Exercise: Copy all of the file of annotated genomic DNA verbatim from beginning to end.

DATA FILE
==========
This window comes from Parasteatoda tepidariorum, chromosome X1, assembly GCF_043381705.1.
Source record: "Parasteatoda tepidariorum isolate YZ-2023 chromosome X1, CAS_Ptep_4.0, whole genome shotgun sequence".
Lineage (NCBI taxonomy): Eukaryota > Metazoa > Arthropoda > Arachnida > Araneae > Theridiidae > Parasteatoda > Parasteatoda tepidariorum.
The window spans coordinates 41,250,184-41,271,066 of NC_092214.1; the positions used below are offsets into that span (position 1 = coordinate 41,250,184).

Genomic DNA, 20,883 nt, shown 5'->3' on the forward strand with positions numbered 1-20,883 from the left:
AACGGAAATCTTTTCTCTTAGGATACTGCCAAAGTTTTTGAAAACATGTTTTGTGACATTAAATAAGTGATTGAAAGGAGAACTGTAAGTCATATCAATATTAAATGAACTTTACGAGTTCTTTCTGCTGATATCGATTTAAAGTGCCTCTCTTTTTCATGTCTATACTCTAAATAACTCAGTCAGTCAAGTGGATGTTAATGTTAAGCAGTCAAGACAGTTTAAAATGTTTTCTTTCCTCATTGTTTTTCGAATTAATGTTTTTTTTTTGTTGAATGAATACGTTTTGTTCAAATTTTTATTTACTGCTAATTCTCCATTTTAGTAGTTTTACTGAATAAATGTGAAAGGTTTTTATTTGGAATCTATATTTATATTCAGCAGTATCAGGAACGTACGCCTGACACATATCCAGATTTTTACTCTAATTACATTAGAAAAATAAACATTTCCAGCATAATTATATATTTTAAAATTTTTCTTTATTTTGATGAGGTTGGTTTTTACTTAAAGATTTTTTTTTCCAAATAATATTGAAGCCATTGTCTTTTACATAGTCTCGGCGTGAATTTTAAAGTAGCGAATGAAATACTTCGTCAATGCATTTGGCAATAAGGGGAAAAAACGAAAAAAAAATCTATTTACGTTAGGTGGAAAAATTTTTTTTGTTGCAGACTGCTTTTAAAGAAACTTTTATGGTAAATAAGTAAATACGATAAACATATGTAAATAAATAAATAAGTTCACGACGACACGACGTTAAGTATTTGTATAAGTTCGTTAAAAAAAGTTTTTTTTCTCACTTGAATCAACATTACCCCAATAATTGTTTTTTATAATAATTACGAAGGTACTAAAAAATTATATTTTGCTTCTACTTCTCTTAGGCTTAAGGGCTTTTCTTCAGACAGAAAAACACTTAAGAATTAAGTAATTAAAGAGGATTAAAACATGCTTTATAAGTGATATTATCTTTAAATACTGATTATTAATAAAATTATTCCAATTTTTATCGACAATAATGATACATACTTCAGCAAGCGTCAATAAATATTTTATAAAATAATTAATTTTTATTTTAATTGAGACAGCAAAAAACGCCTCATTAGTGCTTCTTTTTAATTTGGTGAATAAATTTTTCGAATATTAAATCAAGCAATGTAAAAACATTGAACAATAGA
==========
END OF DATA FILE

This window comes from Parasteatoda tepidariorum, chromosome X1, assembly GCF_043381705.1.
Source record: "Parasteatoda tepidariorum isolate YZ-2023 chromosome X1, CAS_Ptep_4.0, whole genome shotgun sequence".
Lineage (NCBI taxonomy): Eukaryota > Metazoa > Arthropoda > Arachnida > Araneae > Theridiidae > Parasteatoda > Parasteatoda tepidariorum.
The window spans coordinates 41,250,184-41,271,066 of NC_092214.1; the positions used below are offsets into that span (position 1 = coordinate 41,250,184).

Genomic DNA, 20,883 nt, shown 5'->3' on the forward strand with positions numbered 1-20,883 from the left:
AACGGAAATCTTTTCTCTTAGGATACTGCCAAAGTTTTTGAAAACATGTTTTGTGACATTAAATAAGTGATTGAAAGGAGAACTGTAAGTCATATCAATATTAAATGAACTTTACGAGTTCTTTCTGCTGATATCGATTTAAAGTGCCTCTCTTTTTCATGTCTATACTCTAAATAACTCAGTCAGTCAAGTGGATGTTAATGTTAAGCAGTCAAGACAGTTTAAAATGTTTTCTTTCCTCATTGTTTTTCGAATTAATGTTTTTTTTTTGTTGAATGAATACGTTTTGTTCAAATTTTTATTTACTGCTAATTCTCCATTTTAGTAGTTTTACTGAATAAATGTGAAAGGTTTTTATTTGGAATCTATATTTATATTCAGCAGTATCAGGAACGTACGCCTGACACATATCCAGATTTTTACTCTAATTACATTAGAAAAATAAACATTTCCAGCATAATTATATATTTTAAAATTTTTCTTTATTTTGATGAGGTTGGTTTTTACTTAAAGATTTTTTTTTCCAAATAATATTGAAGCCATTGTCTTTTACATAGTCTCGGCGTGAATTTTAAAGTAGCGAATGAAATACTTCGTCAATGCATTTGGCAATAAGGGGAAAAAACGAAAAAAAAATCTATTTACGTTAGGTGGAAAAATTTTTTTTGTTGCAGACTGCTTTTAAAGAAACTTTTATGGTAAATAAGTAAATACGATAAACATATGTAAATAAATAAATAAGTTCACGACGACACGACGTTAAGTATTTGTATAAGTTCGTTAAAAAAAGTTTTTTTTCTCACTTGAATCAACATTACCCCAATAATTGTTTTTTATAATAATTACGAAGGTACTAAAAAATTATATTTTGCTTCTACTTCTCTTAGGCTTAAGGGCTTTTCTTCAGACAGAAAAACACTTAAGAATTAAGTAATTAAAGAGGATTAAAACATGCTTTATAAGTGATATTATCTTTAAATACTGATTATTAATAAAATTATTCCAATTTTTATCGACAATAATGATACATACTTCAGCAAGCGTCAATAAATATTTTATAAAATAATTAATTTTTATTTTAATTGAGACAGCAAAAAACGCCTCATTAGTGCTTCTTTTTAATTTGGTGAATAAATTTTTCGAATATTAAATCAAGCAATGTAAAAACATTGAACAATAGA